Thursday, September 23, 2010

The Sky Within

THE RECENT FULL MOON at my kitchen window was a tiny orb glowing behind some dangling trinkets. Later, the morning sun cast a different light onto my worktable. Since pictures alone do not express the compelling contrasting effects of the sun and moon, I added a few words as well:

Moon peeks in my
Like an eye, rounded
and full
Moving tides and
Blinded by mystic

Sun creeps by my
Like an eye, rolling
and full
Beams of light in
Casting a playful

Tuesday, September 21, 2010

On Every Path, A Puddle

EVERY PATH HAS ITS PUDDLE is an English Proverb that sounds a little ominous. It suggests that life is never smooth and that difficulties wait around every corner. Life teaches us that when "puddle troubles" appear it is mostly about how we approach the situation. Splashing through a puddle, tip toeing around the edges, jumping over OR floating in the puddle are all options that depend on state of mind and depth of the problem. A puddle is subject to perception and its container.

There are useful puddles such as the one in my backyard birdbath (pictured above) as well as annoying puddles that a loveable puppy can make.

There are also hidden puddles under bridges where wildlife and lily pads grow ... like the ones I could not capture when visiting the Japanese Memorial Garden in Mayne Island, BC.

There are BIG puddles that carry big BC Ferries.

And there are tiny puddle houses where pet fish (like our now deceased Betta) contentedly blow bubbles.

There is the fictional Puddle who feels real and gives my imagination wings.

Often, the puddles we see before us are mere illusions. And sometimes water on the road ahead is a mirage mirroring blue skies on the horizon where puddle-brewing clouds (like these at Crescent Beach) seem to flee.

Visitors can find more puddles from around the globe at Watery Wednesday.

Monday, September 20, 2010

Kwomais Park Reconstructed

MY FAVORITE PLACE to visit is Kwomais Point Park in the small community of Ocean Park overlooking Semiahmoo Bay in Surrey, BC. There are a couple of places to sit after a long stroll. Last week I headed for the bench-swing I am told was donated by someone in the neighborhood.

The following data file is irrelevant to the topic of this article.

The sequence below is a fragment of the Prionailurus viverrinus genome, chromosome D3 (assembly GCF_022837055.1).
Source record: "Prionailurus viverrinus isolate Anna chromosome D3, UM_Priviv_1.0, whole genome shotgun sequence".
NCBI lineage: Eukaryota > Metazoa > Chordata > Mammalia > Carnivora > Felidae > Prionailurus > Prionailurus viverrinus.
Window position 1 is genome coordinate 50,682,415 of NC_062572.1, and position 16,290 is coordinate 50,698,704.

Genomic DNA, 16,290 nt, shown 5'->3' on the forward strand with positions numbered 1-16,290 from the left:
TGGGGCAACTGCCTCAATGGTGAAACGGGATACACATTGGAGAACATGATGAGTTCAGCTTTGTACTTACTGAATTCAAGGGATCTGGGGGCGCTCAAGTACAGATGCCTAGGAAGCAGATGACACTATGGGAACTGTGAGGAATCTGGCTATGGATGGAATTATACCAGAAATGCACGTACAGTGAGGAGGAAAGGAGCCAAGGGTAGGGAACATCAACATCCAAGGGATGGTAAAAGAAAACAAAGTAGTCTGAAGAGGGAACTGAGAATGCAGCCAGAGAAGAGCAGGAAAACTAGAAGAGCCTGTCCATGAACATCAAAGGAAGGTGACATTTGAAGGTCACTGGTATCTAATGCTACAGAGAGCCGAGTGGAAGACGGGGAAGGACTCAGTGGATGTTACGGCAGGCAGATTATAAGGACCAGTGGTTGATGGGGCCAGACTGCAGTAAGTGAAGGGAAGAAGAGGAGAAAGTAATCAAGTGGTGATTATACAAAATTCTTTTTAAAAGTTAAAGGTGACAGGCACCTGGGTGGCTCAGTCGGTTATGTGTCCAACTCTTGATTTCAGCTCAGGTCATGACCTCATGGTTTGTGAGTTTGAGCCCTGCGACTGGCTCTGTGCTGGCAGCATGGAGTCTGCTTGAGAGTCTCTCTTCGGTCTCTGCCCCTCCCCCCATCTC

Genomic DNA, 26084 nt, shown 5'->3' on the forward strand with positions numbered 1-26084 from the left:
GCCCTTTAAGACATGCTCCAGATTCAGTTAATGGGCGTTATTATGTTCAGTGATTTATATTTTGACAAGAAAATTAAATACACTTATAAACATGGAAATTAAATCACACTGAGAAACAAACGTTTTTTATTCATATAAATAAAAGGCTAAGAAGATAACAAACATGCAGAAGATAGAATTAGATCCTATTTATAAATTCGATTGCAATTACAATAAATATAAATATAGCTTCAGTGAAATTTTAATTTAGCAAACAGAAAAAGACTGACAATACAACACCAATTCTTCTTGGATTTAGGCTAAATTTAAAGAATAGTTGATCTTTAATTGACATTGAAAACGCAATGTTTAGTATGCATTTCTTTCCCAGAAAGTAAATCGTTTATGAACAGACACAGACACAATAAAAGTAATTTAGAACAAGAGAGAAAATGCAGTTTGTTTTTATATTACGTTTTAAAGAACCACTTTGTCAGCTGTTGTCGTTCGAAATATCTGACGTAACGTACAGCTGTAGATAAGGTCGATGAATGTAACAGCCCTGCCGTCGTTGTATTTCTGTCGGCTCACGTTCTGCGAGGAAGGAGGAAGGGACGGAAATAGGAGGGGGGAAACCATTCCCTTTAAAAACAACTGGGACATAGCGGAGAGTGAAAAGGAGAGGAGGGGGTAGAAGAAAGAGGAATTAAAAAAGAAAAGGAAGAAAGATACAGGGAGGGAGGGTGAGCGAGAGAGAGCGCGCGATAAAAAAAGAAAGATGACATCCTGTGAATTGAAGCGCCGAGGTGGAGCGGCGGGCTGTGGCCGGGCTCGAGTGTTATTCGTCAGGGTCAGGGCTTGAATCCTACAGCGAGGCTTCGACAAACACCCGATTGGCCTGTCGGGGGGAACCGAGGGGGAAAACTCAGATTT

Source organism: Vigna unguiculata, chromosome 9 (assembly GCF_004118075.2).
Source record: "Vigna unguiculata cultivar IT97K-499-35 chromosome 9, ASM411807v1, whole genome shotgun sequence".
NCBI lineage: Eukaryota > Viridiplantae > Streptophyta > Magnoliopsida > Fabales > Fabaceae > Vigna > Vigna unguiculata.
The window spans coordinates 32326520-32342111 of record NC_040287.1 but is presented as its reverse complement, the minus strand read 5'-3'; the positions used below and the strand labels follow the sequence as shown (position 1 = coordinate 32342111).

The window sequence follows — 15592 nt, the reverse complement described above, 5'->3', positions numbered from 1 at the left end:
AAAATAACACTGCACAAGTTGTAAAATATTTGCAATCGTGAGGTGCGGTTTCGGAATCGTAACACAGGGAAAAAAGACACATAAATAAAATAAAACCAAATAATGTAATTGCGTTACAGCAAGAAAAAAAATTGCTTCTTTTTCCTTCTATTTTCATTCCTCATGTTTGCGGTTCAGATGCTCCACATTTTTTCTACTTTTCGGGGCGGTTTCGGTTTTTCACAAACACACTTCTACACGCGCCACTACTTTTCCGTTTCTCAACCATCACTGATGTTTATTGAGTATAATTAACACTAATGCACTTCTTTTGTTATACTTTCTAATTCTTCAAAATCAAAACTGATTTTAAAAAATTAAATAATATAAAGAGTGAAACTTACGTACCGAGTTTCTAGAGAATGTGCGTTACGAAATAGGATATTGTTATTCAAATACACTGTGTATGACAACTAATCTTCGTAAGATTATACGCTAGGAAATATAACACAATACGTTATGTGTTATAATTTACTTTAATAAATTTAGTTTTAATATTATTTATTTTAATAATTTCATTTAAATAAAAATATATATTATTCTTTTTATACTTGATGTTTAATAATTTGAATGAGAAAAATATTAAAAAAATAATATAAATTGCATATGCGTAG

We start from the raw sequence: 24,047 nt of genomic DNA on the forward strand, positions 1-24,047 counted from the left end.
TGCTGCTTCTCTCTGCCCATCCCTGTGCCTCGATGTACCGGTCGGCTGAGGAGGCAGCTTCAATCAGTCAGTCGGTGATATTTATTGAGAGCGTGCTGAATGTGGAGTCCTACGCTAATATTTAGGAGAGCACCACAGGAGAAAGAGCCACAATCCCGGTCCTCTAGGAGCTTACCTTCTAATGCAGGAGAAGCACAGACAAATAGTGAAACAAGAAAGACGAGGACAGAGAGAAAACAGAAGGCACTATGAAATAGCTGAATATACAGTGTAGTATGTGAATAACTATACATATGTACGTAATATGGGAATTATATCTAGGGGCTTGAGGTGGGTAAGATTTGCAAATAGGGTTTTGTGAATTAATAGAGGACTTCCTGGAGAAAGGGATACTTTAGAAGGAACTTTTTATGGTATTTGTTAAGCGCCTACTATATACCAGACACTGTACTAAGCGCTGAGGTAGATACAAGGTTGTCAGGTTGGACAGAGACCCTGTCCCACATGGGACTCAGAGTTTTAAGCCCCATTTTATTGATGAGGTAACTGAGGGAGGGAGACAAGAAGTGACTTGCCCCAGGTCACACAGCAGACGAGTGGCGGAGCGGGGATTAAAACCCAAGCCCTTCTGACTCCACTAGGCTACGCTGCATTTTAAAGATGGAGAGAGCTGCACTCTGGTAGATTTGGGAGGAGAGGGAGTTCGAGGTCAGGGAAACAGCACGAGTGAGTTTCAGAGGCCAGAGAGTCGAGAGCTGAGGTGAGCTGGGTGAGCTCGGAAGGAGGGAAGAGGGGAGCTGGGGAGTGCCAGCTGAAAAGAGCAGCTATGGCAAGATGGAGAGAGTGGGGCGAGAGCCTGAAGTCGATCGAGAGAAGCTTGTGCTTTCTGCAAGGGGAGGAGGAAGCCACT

When I got there, the serene setting I am accustomed to was a bit faded.

Although the scenery and bench were still there, I was surprised to find this ...

and this ...

and this.

I learned the park is undergoing reconstruction that should ultimately be a positive change for people and local wildlife. A planned platform will nudge outward by a few feet towards the bay so folks can more easily enjoy the view when scanning the horizon for eagles and whales.

One of several ongoing projects to the park, this facet is scheduled for completion within a month ... just in time to make the autumn sunsets of last year appear more golden to those who like to soak in such beautiful things.

Explorers can discover more sites from around the globe at My World.

Tuesday, September 14, 2010

If I Were A Boat ...

IF I WERE A BOAT I would love to float in Vancouver, BC, waters. This photo I took a while ago got me wondering what anchoring at the False Creek area of the city requires. If I were lucky enough to possess a vessel that I needed to dock, I would likely find it more complicated than parking my car at a meter. The rules might be somewhat similar but probably take the wind right out of my sails. The people in the high rise apartments towering over the bobbing boats must be adrift with dreamy views of the harbor. (Click on photo to enlarge image.)

Visitors can get drenched exploring more sites at Watery Wednesday.

Monday, September 6, 2010

Remnants Of An Ocean Park Summer

IN MY WORLD autumn nipped at my heels as I kicked through remnants of a hot summer in southwestern BC this weekend. Along the way I came across natural phenomena and manmade creations.

The early gathering of leaves on the forest floor was due to extreme dryness.

Tough veins on an old tree appeared unmoved by weeks of stubborn heat.

A leaf riddled with holes looked frail from weather beatings and bug bites.

This large stone had the markings of a dusty desert all over its hilly face.

An etching exposed the inner beauty and age of one fallen log.

The puffy dandelion was perfectly still with seeds intact as I breezed by.

Sparkling blue waters of Boundary Bay beckoned from Kwomais Point Park.

Berries lounged on a wall as I headed for the 1001 Steps to the shore below.

The nearby drain was largely ignored due to minimal rain flow this summer.

It was nice to see the stairs were in good repair.

The path to the shore was mysterious as ever.

The ripening berries alongside the path were too sour for picking.

A tire gripped the road and was a great deterrent against slippage.

Beneath the railway dubious art work decorated a tunnel to the beach.

Inside the tunnel there were remnants of a party I was glad to have missed.

On the other side, sun streaks bounced off the water and leaked through the lens of my camera that I hoped was not damaged.

Ahead was a shining horizon ... the grandeur of which I could not capture.

The beach had sharp edges but seemed safe to explore.

Ripples slapped stones ...

barnacles hugged rocks ...

and a rusty artifact expressed the ravages of time.

Slick ropes of seaweed were bundled together ...

while a non-edible mushroom was painted into a corner.

A shabby sign stood humbly at a distance amid natural beauty and manmade design. They all needed a wash from the anticipated rain.

Explorers can discover more sites from around the globe at My World.